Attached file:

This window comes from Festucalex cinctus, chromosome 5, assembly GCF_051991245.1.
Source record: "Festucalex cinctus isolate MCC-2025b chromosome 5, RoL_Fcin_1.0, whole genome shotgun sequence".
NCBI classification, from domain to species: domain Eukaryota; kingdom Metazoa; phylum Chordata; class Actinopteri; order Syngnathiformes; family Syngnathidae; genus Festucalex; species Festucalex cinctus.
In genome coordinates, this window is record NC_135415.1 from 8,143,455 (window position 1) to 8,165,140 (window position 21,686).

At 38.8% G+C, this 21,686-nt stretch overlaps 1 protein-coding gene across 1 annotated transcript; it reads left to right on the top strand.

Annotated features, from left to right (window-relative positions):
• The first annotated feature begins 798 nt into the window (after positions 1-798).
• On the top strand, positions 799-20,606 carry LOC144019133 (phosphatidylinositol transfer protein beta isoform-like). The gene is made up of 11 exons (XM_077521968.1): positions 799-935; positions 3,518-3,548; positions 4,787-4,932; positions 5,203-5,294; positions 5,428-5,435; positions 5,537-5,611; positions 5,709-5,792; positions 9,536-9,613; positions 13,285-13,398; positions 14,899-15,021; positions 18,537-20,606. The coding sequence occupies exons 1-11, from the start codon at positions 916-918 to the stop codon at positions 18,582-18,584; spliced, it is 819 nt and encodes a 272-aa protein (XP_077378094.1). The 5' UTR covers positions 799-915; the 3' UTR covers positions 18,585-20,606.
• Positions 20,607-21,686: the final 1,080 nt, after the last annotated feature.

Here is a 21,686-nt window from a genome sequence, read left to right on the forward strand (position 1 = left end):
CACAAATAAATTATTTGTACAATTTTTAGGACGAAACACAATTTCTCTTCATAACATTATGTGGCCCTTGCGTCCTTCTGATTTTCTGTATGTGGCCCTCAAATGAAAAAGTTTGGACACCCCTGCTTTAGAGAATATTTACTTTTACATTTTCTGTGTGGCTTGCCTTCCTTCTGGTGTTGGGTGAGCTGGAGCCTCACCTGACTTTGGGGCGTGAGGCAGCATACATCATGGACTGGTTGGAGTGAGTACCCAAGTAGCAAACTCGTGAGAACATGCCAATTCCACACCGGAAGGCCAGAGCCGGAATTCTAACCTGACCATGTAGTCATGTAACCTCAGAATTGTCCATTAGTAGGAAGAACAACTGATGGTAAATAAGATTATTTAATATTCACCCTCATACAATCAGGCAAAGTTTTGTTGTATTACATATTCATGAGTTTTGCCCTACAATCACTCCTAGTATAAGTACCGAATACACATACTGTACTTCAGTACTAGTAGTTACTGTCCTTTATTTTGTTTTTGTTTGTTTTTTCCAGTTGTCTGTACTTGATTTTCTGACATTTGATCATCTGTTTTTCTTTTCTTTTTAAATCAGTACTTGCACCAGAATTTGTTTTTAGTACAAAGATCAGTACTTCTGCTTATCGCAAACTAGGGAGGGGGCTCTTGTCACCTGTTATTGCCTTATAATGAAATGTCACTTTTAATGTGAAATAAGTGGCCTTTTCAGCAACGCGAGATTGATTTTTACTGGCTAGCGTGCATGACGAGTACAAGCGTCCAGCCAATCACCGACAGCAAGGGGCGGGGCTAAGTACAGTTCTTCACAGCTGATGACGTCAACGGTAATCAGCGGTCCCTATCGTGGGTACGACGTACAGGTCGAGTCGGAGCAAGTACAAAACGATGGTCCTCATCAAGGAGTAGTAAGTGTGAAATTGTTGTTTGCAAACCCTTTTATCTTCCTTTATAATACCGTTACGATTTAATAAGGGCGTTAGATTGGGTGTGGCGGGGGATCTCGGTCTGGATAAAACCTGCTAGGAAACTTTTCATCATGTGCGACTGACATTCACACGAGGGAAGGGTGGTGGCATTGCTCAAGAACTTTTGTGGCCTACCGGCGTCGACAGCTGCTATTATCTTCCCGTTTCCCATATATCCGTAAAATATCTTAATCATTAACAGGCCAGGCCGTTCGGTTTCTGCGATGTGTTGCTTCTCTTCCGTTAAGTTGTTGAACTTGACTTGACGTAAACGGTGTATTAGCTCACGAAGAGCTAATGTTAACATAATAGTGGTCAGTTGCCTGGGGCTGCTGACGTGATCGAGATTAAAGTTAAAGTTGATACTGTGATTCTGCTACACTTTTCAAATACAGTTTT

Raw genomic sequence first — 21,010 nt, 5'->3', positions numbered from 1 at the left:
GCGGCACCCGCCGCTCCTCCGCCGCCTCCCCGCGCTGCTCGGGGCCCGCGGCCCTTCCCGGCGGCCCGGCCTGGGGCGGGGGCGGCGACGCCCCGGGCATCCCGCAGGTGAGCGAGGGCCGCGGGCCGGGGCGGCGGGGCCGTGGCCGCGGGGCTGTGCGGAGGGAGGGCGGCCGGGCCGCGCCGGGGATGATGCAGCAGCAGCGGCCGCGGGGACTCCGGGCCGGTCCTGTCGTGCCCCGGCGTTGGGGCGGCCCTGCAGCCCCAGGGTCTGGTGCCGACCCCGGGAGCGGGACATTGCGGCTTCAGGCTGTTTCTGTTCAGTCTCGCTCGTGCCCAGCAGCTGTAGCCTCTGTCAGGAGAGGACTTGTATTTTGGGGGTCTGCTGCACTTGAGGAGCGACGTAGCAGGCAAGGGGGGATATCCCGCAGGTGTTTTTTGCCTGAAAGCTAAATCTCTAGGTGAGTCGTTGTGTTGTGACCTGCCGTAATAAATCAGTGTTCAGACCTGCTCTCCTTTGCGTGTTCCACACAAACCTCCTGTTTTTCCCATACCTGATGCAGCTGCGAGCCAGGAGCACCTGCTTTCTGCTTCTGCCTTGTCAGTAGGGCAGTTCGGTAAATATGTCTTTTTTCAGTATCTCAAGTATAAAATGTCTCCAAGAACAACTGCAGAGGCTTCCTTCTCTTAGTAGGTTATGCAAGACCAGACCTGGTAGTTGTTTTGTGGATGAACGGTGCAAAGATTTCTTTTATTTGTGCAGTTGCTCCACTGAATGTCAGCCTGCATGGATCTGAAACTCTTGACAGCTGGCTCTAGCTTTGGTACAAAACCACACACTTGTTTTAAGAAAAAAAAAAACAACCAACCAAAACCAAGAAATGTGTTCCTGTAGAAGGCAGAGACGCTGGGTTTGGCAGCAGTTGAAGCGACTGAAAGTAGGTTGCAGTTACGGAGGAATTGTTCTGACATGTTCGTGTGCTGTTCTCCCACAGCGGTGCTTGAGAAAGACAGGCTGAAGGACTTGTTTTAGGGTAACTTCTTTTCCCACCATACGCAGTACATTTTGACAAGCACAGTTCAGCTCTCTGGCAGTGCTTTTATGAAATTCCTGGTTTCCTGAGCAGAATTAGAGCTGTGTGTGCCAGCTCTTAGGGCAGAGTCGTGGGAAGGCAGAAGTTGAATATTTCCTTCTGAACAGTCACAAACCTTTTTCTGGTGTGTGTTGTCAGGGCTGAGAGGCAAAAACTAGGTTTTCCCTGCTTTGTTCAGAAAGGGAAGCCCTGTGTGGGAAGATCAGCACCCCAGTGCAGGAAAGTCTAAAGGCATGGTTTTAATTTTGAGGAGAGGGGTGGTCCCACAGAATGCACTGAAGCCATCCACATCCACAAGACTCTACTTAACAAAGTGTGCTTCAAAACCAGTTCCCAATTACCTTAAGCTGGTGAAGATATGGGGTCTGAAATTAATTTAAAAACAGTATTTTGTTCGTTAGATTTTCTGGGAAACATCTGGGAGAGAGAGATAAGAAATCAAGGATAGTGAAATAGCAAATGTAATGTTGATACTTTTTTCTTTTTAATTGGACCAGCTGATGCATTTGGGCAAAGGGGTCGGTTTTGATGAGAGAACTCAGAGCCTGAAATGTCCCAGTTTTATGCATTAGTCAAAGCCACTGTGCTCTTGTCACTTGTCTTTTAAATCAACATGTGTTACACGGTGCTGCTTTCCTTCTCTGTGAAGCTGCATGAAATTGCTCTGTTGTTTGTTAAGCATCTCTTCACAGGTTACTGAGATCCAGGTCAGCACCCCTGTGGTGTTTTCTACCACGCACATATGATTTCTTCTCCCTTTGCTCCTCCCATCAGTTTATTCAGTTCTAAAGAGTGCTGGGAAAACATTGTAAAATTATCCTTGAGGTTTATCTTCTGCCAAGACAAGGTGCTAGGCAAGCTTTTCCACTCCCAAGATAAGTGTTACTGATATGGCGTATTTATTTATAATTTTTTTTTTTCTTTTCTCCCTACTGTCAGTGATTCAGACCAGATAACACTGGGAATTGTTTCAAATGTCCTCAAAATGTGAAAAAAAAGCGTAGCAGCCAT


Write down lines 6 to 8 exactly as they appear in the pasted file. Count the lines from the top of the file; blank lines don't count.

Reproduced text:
Annotated features, from left to right (window-relative positions):
• The first annotated feature begins 798 nt into the window (after positions 1-798).
• On the top strand, positions 799-20,606 carry LOC144019133 (phosphatidylinositol transfer protein beta isoform-like). The gene is made up of 11 exons (XM_077521968.1): positions 799-935; positions 3,518-3,548; positions 4,787-4,932; positions 5,203-5,294; positions 5,428-5,435; positions 5,537-5,611; positions 5,709-5,792; positions 9,536-9,613; positions 13,285-13,398; positions 14,899-15,021; positions 18,537-20,606. The coding sequence occupies exons 1-11, from the start codon at positions 916-918 to the stop codon at positions 18,582-18,584; spliced, it is 819 nt and encodes a 272-aa protein (XP_077378094.1). The 5' UTR covers positions 799-915; the 3' UTR covers positions 18,585-20,606.